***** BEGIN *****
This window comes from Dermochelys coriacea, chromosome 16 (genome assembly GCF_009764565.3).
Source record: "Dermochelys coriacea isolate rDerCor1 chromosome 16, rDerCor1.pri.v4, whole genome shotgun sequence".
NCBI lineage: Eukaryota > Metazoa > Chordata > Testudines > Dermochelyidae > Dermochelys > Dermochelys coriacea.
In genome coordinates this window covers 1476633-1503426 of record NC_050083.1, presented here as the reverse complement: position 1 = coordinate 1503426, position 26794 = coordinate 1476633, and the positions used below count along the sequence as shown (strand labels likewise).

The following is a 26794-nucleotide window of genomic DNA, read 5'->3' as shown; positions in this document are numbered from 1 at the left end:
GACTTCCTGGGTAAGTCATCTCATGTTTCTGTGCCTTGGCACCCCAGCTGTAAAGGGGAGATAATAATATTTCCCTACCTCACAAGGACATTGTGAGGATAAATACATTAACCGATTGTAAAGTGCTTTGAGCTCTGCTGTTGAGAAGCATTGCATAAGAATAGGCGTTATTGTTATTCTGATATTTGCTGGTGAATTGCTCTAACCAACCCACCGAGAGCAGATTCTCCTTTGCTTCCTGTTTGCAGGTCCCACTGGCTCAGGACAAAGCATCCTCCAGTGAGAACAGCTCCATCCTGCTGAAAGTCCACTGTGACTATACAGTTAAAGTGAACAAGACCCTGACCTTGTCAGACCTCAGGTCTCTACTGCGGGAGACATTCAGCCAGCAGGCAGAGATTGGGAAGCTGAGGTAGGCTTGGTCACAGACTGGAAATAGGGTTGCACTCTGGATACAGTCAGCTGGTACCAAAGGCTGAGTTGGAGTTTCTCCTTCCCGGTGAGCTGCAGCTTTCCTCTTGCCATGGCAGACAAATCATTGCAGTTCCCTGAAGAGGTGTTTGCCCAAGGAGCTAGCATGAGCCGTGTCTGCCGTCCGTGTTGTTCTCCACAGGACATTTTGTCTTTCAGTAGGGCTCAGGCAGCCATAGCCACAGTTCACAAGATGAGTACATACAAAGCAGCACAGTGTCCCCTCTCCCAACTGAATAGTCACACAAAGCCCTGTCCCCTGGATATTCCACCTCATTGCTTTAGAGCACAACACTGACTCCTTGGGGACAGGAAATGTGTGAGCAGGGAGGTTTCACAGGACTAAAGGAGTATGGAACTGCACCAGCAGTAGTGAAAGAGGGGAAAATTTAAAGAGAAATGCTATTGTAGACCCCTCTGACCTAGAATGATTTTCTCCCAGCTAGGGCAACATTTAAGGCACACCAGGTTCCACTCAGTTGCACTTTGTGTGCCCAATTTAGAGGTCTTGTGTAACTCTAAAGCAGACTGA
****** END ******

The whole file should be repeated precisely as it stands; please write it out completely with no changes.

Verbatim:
This window comes from Dermochelys coriacea, chromosome 16 (genome assembly GCF_009764565.3).
Source record: "Dermochelys coriacea isolate rDerCor1 chromosome 16, rDerCor1.pri.v4, whole genome shotgun sequence".
NCBI lineage: Eukaryota > Metazoa > Chordata > Testudines > Dermochelyidae > Dermochelys > Dermochelys coriacea.
In genome coordinates this window covers 1476633-1503426 of record NC_050083.1, presented here as the reverse complement: position 1 = coordinate 1503426, position 26794 = coordinate 1476633, and the positions used below count along the sequence as shown (strand labels likewise).

The following is a 26794-nucleotide window of genomic DNA, read 5'->3' as shown; positions in this document are numbered from 1 at the left end:
GACTTCCTGGGTAAGTCATCTCATGTTTCTGTGCCTTGGCACCCCAGCTGTAAAGGGGAGATAATAATATTTCCCTACCTCACAAGGACATTGTGAGGATAAATACATTAACCGATTGTAAAGTGCTTTGAGCTCTGCTGTTGAGAAGCATTGCATAAGAATAGGCGTTATTGTTATTCTGATATTTGCTGGTGAATTGCTCTAACCAACCCACCGAGAGCAGATTCTCCTTTGCTTCCTGTTTGCAGGTCCCACTGGCTCAGGACAAAGCATCCTCCAGTGAGAACAGCTCCATCCTGCTGAAAGTCCACTGTGACTATACAGTTAAAGTGAACAAGACCCTGACCTTGTCAGACCTCAGGTCTCTACTGCGGGAGACATTCAGCCAGCAGGCAGAGATTGGGAAGCTGAGGTAGGCTTGGTCACAGACTGGAAATAGGGTTGCACTCTGGATACAGTCAGCTGGTACCAAAGGCTGAGTTGGAGTTTCTCCTTCCCGGTGAGCTGCAGCTTTCCTCTTGCCATGGCAGACAAATCATTGCAGTTCCCTGAAGAGGTGTTTGCCCAAGGAGCTAGCATGAGCCGTGTCTGCCGTCCGTGTTGTTCTCCACAGGACATTTTGTCTTTCAGTAGGGCTCAGGCAGCCATAGCCACAGTTCACAAGATGAGTACATACAAAGCAGCACAGTGTCCCCTCTCCCAACTGAATAGTCACACAAAGCCCTGTCCCCTGGATATTCCACCTCATTGCTTTAGAGCACAACACTGACTCCTTGGGGACAGGAAATGTGTGAGCAGGGAGGTTTCACAGGACTAAAGGAGTATGGAACTGCACCAGCAGTAGTGAAAGAGGGGAAAATTTAAAGAGAAATGCTATTGTAGACCCCTCTGACCTAGAATGATTTTCTCCCAGCTAGGGCAACATTTAAGGCACACCAGGTTCCACTCAGTTGCACTTTGTGTGCCCAATTTAGAGGTCTTGTGTAACTCTAAAGCAGACTGA